You should test your scripting languages as you do the rest of your codebase. Bash scripts are notorious for being inscrutable and brittle. Too often, they’re written with one purpose in mind and end up as snowflakes on servers. But these scripts are holding your build and deployment processes together. C.J. Jameson explains how to test all the things, even your bash scripts, by making assertions about what scripts represent with integration tests and driving out modular design with unit tests. Using the BATS framework, it’s cheap to write both high- and low-level tests to drive out more modular and readable bash scripts.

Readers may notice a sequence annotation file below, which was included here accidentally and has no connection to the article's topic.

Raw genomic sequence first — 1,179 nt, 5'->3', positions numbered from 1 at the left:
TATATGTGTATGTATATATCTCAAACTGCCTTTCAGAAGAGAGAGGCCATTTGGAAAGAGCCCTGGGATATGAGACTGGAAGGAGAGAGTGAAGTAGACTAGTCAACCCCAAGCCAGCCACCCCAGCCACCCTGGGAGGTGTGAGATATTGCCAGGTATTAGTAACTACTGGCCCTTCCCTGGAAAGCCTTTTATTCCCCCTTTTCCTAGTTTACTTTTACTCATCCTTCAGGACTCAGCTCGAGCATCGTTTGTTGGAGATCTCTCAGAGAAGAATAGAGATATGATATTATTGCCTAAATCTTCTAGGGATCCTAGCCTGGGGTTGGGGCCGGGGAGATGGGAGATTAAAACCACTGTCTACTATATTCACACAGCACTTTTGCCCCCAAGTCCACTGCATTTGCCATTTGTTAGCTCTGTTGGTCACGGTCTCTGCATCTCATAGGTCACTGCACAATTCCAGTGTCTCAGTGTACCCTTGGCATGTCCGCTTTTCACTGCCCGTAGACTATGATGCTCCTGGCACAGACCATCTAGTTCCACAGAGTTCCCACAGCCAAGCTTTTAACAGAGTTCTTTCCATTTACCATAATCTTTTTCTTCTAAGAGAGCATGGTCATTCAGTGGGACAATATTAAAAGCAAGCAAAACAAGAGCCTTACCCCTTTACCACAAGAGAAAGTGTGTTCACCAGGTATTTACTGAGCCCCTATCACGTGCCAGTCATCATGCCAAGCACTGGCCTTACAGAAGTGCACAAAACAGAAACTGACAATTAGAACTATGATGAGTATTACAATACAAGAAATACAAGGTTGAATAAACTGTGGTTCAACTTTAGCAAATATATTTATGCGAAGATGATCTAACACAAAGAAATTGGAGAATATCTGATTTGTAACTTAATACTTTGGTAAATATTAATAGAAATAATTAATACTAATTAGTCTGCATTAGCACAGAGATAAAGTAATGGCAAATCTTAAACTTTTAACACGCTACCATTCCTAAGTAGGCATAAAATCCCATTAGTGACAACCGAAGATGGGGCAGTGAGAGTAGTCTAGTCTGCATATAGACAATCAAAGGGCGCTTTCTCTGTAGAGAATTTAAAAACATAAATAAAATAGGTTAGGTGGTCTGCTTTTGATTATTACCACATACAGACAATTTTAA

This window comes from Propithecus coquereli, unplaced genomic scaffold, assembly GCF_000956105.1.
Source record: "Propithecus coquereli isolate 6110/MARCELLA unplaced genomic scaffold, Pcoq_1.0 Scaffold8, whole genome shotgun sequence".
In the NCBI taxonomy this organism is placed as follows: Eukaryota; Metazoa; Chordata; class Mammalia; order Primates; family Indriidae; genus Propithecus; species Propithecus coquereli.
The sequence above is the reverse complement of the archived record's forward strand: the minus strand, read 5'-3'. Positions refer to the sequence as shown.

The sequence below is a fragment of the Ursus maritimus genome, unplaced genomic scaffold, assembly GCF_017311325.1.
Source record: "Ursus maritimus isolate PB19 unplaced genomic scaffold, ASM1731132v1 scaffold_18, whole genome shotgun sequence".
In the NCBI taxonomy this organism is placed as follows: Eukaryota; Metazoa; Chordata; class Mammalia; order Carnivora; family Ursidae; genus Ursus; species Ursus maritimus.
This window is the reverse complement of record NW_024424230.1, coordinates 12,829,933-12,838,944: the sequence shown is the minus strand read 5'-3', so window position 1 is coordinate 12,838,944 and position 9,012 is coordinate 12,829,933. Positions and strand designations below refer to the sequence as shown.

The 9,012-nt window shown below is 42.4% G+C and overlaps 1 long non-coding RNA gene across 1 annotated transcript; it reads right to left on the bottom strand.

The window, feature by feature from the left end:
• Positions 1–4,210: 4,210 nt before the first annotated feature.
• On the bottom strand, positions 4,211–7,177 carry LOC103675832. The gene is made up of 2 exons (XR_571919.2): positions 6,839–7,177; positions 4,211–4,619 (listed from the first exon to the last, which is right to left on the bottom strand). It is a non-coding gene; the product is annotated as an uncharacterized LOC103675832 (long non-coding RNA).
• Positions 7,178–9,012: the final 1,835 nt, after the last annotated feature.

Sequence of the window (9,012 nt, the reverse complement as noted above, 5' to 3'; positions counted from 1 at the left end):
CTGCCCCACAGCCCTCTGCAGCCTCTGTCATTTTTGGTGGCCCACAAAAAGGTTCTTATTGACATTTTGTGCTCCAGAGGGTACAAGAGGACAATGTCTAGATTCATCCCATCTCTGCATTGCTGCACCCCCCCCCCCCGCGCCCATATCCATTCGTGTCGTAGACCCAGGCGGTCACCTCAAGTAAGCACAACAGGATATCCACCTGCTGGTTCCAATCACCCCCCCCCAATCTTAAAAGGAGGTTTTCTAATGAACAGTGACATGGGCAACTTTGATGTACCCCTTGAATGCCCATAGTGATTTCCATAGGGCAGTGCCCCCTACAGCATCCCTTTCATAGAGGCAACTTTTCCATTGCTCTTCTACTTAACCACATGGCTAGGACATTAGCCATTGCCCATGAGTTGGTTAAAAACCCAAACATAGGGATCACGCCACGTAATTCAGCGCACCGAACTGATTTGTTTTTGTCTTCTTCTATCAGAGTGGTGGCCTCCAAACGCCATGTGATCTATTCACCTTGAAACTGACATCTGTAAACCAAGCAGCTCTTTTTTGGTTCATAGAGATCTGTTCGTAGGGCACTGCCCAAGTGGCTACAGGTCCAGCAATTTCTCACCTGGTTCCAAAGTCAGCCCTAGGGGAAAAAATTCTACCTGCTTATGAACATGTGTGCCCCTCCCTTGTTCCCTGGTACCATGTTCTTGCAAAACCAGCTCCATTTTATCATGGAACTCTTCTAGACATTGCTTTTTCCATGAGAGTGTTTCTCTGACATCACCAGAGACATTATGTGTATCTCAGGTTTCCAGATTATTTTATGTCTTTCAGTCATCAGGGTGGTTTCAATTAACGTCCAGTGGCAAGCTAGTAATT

BATS is a simple testing framework for bash. C.J. discusses the improvements he and his teammates made around base BATS to support both integration and unit testing, shares the basic BATS project setup, and outlines additional features, showing a bash-script refactoring that is enabled and supported by two layers of test coverage. C.J. also recommends additional tools in the bash ecosystem to keep your code robust and clean, all within a normal dev workflow experience.
C.J. Jameson is a software engineer with Pivotal Labs. He has worked internally across Pivotal’s Cloud Foundry and big data platforms.
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